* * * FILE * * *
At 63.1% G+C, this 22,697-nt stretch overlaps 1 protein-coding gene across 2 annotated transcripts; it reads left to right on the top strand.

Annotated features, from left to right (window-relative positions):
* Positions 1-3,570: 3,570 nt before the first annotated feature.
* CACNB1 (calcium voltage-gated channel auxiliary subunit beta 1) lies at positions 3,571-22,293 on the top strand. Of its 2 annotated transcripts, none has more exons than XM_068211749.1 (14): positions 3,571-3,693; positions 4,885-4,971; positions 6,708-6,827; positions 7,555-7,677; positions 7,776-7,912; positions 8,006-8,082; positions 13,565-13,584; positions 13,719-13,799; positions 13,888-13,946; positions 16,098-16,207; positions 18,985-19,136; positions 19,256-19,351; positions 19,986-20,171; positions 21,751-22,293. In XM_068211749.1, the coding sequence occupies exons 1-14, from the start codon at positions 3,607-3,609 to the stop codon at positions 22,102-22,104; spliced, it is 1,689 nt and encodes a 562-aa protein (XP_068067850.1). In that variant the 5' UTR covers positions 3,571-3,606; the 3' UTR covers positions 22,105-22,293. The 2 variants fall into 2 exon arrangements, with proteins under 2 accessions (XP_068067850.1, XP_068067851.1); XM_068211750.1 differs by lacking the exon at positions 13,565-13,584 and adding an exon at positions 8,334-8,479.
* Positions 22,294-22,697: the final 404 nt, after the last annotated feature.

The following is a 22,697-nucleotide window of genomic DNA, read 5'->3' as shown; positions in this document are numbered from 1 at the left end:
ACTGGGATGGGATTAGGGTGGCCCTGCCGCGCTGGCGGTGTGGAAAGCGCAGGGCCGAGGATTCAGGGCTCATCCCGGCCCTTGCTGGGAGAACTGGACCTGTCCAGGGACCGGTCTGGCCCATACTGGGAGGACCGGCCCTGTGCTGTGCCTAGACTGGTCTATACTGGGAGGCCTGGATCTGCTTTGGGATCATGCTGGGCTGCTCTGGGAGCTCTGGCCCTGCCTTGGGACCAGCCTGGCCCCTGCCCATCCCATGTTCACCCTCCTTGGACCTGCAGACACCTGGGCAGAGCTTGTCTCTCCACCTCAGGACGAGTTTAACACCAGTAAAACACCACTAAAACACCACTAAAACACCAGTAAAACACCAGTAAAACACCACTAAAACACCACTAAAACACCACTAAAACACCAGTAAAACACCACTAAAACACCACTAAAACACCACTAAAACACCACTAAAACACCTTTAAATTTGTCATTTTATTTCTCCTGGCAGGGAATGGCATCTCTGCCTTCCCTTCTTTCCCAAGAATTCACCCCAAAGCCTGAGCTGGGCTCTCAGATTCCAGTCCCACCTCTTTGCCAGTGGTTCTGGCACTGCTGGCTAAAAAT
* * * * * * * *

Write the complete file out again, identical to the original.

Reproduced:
At 63.1% G+C, this 22,697-nt stretch overlaps 1 protein-coding gene across 2 annotated transcripts; it reads left to right on the top strand.

Annotated features, from left to right (window-relative positions):
* Positions 1-3,570: 3,570 nt before the first annotated feature.
* CACNB1 (calcium voltage-gated channel auxiliary subunit beta 1) lies at positions 3,571-22,293 on the top strand. Of its 2 annotated transcripts, none has more exons than XM_068211749.1 (14): positions 3,571-3,693; positions 4,885-4,971; positions 6,708-6,827; positions 7,555-7,677; positions 7,776-7,912; positions 8,006-8,082; positions 13,565-13,584; positions 13,719-13,799; positions 13,888-13,946; positions 16,098-16,207; positions 18,985-19,136; positions 19,256-19,351; positions 19,986-20,171; positions 21,751-22,293. In XM_068211749.1, the coding sequence occupies exons 1-14, from the start codon at positions 3,607-3,609 to the stop codon at positions 22,102-22,104; spliced, it is 1,689 nt and encodes a 562-aa protein (XP_068067850.1). In that variant the 5' UTR covers positions 3,571-3,606; the 3' UTR covers positions 22,105-22,293. The 2 variants fall into 2 exon arrangements, with proteins under 2 accessions (XP_068067850.1, XP_068067851.1); XM_068211750.1 differs by lacking the exon at positions 13,565-13,584 and adding an exon at positions 8,334-8,479.
* Positions 22,294-22,697: the final 404 nt, after the last annotated feature.

The following is a 22,697-nucleotide window of genomic DNA, read 5'->3' as shown; positions in this document are numbered from 1 at the left end:
ACTGGGATGGGATTAGGGTGGCCCTGCCGCGCTGGCGGTGTGGAAAGCGCAGGGCCGAGGATTCAGGGCTCATCCCGGCCCTTGCTGGGAGAACTGGACCTGTCCAGGGACCGGTCTGGCCCATACTGGGAGGACCGGCCCTGTGCTGTGCCTAGACTGGTCTATACTGGGAGGCCTGGATCTGCTTTGGGATCATGCTGGGCTGCTCTGGGAGCTCTGGCCCTGCCTTGGGACCAGCCTGGCCCCTGCCCATCCCATGTTCACCCTCCTTGGACCTGCAGACACCTGGGCAGAGCTTGTCTCTCCACCTCAGGACGAGTTTAACACCAGTAAAACACCACTAAAACACCACTAAAACACCAGTAAAACACCAGTAAAACACCACTAAAACACCACTAAAACACCACTAAAACACCAGTAAAACACCACTAAAACACCACTAAAACACCACTAAAACACCACTAAAACACCTTTAAATTTGTCATTTTATTTCTCCTGGCAGGGAATGGCATCTCTGCCTTCCCTTCTTTCCCAAGAATTCACCCCAAAGCCTGAGCTGGGCTCTCAGATTCCAGTCCCACCTCTTTGCCAGTGGTTCTGGCACTGCTGGCTAAAAAT